The choice and availability of the engine that powers the planned Embraer E-Jet refresh is the key pacing item for the service-entry timing for the re-engined aircraft, said the airframer.
Embraer is talking to all the three main engine manufacturers about suitable advanced powerplants as it scopes the re-engined E-Jet proposal, the airframer's commercial aviation president Paulo Cesar de Souza e Silva told Flightglobal Pro at last week's Singapore air show. "The entry-into-service depends on the engine manufacturer, it will be sometime between 2016 and 2018," he said.
"GE will probably have an engine for this aircraft in 2017/18, and Rolls around 2017/2018. The GTF will maybe a little bit before that," added de Silva.
Although little detail has been released on the E-Jet studies, Silva said that the airframer is confident the update will enable the E-Jet to be more than competitive with the new aircraft that are entering its market, such as the Mitsubishi MRJ, Bombardier CSeries and Airbus and Boeing re-engined narrowbodies.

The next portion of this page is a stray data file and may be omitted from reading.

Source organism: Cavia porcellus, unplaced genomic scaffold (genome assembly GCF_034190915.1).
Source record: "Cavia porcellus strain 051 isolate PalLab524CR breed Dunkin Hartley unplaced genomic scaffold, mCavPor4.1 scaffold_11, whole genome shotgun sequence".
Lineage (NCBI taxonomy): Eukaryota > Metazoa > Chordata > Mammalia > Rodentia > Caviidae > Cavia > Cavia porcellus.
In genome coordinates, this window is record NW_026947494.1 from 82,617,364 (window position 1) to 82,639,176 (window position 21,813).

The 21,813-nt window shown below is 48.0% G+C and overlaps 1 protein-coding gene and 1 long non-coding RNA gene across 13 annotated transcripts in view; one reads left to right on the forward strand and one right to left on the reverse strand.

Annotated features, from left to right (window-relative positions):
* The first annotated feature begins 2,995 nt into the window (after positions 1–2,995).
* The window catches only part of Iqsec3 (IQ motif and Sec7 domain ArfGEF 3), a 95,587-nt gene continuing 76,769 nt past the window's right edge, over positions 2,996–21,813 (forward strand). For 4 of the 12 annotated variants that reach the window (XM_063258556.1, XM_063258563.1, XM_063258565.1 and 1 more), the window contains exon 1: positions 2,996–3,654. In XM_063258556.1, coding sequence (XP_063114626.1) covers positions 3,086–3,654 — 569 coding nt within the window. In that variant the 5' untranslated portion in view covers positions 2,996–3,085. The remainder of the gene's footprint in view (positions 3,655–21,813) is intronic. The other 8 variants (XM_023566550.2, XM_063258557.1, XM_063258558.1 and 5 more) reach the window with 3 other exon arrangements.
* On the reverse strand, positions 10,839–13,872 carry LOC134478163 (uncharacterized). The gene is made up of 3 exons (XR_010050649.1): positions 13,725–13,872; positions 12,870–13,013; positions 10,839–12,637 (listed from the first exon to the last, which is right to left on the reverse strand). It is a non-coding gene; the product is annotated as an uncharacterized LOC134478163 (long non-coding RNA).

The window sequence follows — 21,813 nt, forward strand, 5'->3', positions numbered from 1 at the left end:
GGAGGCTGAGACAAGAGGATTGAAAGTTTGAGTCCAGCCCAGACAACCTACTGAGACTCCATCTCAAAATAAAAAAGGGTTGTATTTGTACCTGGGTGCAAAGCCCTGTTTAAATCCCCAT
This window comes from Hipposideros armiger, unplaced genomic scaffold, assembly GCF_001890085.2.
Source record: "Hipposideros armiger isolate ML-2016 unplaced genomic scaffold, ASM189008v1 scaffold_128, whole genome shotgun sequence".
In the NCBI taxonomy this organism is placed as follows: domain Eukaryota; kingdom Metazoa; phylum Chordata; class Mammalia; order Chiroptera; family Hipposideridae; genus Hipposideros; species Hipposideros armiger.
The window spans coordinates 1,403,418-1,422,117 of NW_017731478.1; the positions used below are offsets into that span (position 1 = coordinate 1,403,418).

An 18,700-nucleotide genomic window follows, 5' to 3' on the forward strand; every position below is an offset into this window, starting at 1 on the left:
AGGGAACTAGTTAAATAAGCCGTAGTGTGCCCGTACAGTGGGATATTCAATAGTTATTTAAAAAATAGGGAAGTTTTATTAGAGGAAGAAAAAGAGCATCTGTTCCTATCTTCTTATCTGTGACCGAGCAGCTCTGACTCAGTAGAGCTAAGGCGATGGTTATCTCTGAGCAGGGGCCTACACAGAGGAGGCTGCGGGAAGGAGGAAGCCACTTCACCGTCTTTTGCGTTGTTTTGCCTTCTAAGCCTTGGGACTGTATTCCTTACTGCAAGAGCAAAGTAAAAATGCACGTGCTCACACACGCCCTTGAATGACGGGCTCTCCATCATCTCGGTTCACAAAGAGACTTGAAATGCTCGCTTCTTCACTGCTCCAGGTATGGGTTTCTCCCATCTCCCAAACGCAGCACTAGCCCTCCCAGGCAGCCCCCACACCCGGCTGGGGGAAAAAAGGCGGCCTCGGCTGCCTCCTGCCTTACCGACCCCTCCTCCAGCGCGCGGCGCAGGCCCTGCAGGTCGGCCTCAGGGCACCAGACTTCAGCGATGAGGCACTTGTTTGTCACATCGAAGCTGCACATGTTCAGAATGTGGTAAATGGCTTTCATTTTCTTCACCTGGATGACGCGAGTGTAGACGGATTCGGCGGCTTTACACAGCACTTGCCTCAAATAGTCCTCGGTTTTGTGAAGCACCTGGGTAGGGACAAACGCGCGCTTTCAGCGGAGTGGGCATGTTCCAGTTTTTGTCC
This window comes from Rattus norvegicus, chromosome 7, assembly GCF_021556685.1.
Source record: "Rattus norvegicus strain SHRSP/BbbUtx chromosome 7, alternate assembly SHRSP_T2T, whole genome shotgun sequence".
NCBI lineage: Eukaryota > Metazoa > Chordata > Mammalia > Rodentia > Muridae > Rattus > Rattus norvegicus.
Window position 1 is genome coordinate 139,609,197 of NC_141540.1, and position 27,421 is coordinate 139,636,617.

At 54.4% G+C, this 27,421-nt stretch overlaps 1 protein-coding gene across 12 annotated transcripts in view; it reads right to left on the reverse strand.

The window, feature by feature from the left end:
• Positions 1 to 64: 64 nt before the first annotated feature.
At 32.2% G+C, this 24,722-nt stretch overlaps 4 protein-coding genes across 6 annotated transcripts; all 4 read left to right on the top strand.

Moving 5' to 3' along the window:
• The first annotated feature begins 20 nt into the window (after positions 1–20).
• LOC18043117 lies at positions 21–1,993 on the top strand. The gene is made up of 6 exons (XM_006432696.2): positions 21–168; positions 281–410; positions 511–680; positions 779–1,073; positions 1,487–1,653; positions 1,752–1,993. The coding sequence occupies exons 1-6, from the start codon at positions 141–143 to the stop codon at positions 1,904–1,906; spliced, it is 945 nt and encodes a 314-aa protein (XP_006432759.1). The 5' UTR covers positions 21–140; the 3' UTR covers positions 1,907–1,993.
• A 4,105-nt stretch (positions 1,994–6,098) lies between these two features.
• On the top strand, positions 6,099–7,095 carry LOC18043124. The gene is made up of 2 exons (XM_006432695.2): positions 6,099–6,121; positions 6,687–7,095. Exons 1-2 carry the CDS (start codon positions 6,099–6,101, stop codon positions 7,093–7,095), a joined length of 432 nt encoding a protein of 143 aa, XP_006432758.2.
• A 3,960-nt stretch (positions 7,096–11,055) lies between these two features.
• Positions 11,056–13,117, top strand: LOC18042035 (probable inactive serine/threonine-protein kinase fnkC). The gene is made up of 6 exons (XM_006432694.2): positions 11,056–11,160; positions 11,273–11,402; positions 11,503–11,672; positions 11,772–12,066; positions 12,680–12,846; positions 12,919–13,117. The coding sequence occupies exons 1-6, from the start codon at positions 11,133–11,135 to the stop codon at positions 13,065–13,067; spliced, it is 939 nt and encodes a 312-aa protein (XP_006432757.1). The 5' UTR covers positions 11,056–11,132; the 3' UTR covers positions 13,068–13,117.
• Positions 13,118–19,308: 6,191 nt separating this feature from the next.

"Our target is at least 15% [lower fuel burn] - our minimum should be the best number of the other guys," he said.
Observers believe Rolls-Royce could use the E-Jet project as a back door way of getting back into the narrowbody game after being excluded by Airbus and Boeing for their A320neo and 737 Max re-engining programmes. While acknowledging the Embraer discussions, R-R is reluctant to say much more: "We've been in talks with Embraer for a while about a range of technologies we could offer," said a spokesman.
Embraer aims to finalise the definition of the re-engined E-Jet family to enable a launch decision to be made before year-end.